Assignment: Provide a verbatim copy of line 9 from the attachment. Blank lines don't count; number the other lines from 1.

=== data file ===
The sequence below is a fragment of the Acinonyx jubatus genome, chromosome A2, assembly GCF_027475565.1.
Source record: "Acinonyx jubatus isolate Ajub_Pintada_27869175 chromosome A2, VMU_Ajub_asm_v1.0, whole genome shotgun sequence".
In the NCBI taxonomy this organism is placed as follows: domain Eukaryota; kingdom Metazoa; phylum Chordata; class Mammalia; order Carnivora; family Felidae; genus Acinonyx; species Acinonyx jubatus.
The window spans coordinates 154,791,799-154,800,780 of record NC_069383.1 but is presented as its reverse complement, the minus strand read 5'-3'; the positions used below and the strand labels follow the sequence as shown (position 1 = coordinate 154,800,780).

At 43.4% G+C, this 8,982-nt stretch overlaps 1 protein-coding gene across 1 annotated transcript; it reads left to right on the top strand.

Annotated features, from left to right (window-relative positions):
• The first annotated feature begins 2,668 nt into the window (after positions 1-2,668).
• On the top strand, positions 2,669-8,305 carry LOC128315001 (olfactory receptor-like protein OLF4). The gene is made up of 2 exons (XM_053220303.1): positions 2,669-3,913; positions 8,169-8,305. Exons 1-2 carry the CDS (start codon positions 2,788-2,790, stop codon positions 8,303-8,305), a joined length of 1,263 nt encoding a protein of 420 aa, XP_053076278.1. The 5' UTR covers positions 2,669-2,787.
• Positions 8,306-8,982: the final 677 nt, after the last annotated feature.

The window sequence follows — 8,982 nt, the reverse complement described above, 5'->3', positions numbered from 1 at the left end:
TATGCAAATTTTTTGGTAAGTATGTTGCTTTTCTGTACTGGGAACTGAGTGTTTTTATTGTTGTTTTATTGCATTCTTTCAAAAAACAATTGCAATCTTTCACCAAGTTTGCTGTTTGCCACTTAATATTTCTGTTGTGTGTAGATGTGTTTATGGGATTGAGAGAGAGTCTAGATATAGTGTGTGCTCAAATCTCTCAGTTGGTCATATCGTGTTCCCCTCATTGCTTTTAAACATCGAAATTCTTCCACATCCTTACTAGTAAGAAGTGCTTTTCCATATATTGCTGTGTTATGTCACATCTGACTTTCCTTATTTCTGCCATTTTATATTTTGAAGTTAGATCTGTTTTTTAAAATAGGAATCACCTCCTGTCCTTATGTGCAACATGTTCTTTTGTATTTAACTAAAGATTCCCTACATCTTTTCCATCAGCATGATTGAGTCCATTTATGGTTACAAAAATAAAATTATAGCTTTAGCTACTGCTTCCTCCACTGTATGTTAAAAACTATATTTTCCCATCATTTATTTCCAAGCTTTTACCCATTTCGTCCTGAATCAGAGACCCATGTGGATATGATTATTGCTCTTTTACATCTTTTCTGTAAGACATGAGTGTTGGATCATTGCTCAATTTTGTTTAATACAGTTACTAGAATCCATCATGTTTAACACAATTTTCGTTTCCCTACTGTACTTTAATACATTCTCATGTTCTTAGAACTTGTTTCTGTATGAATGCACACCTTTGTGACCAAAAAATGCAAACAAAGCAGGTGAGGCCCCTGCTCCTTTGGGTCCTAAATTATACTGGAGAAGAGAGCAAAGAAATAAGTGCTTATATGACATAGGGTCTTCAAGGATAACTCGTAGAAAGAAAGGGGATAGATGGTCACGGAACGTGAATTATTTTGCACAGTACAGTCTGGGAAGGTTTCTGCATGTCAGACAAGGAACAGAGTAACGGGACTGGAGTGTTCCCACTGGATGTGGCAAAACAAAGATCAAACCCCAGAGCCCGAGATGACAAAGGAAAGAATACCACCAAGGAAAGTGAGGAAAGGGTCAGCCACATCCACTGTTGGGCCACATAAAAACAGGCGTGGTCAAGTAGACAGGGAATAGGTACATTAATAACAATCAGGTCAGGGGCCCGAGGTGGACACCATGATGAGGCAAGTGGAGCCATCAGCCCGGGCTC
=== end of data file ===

• Positions 8,306-8,982: the final 677 nt, after the last annotated feature.